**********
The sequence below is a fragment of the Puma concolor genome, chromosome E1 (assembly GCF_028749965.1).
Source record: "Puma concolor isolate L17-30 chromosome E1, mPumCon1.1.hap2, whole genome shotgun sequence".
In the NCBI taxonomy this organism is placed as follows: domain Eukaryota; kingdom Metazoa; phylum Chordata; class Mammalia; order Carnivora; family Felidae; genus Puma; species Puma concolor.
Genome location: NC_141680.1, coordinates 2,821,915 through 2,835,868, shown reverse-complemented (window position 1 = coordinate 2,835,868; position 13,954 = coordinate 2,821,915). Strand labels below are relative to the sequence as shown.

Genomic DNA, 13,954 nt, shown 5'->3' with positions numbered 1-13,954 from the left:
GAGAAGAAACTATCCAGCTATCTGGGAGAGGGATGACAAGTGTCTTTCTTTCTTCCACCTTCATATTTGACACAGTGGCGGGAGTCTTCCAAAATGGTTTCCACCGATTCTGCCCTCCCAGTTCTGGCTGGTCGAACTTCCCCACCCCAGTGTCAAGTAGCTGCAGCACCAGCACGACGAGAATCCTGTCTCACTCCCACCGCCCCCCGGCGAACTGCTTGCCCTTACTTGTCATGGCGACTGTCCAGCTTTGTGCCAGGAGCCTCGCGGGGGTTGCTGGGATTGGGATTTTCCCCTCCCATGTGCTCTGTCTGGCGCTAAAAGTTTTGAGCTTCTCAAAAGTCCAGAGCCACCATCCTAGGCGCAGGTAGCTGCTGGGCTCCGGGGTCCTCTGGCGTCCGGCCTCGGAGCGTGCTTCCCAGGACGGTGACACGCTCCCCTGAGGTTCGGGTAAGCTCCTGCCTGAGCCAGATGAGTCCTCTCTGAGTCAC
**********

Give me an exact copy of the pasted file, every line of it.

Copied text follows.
The sequence below is a fragment of the Puma concolor genome, chromosome E1 (assembly GCF_028749965.1).
Source record: "Puma concolor isolate L17-30 chromosome E1, mPumCon1.1.hap2, whole genome shotgun sequence".
In the NCBI taxonomy this organism is placed as follows: domain Eukaryota; kingdom Metazoa; phylum Chordata; class Mammalia; order Carnivora; family Felidae; genus Puma; species Puma concolor.
Genome location: NC_141680.1, coordinates 2,821,915 through 2,835,868, shown reverse-complemented (window position 1 = coordinate 2,835,868; position 13,954 = coordinate 2,821,915). Strand labels below are relative to the sequence as shown.

Genomic DNA, 13,954 nt, shown 5'->3' with positions numbered 1-13,954 from the left:
GAGAAGAAACTATCCAGCTATCTGGGAGAGGGATGACAAGTGTCTTTCTTTCTTCCACCTTCATATTTGACACAGTGGCGGGAGTCTTCCAAAATGGTTTCCACCGATTCTGCCCTCCCAGTTCTGGCTGGTCGAACTTCCCCACCCCAGTGTCAAGTAGCTGCAGCACCAGCACGACGAGAATCCTGTCTCACTCCCACCGCCCCCCGGCGAACTGCTTGCCCTTACTTGTCATGGCGACTGTCCAGCTTTGTGCCAGGAGCCTCGCGGGGGTTGCTGGGATTGGGATTTTCCCCTCCCATGTGCTCTGTCTGGCGCTAAAAGTTTTGAGCTTCTCAAAAGTCCAGAGCCACCATCCTAGGCGCAGGTAGCTGCTGGGCTCCGGGGTCCTCTGGCGTCCGGCCTCGGAGCGTGCTTCCCAGGACGGTGACACGCTCCCCTGAGGTTCGGGTAAGCTCCTGCCTGAGCCAGATGAGTCCTCTCTGAGTCAC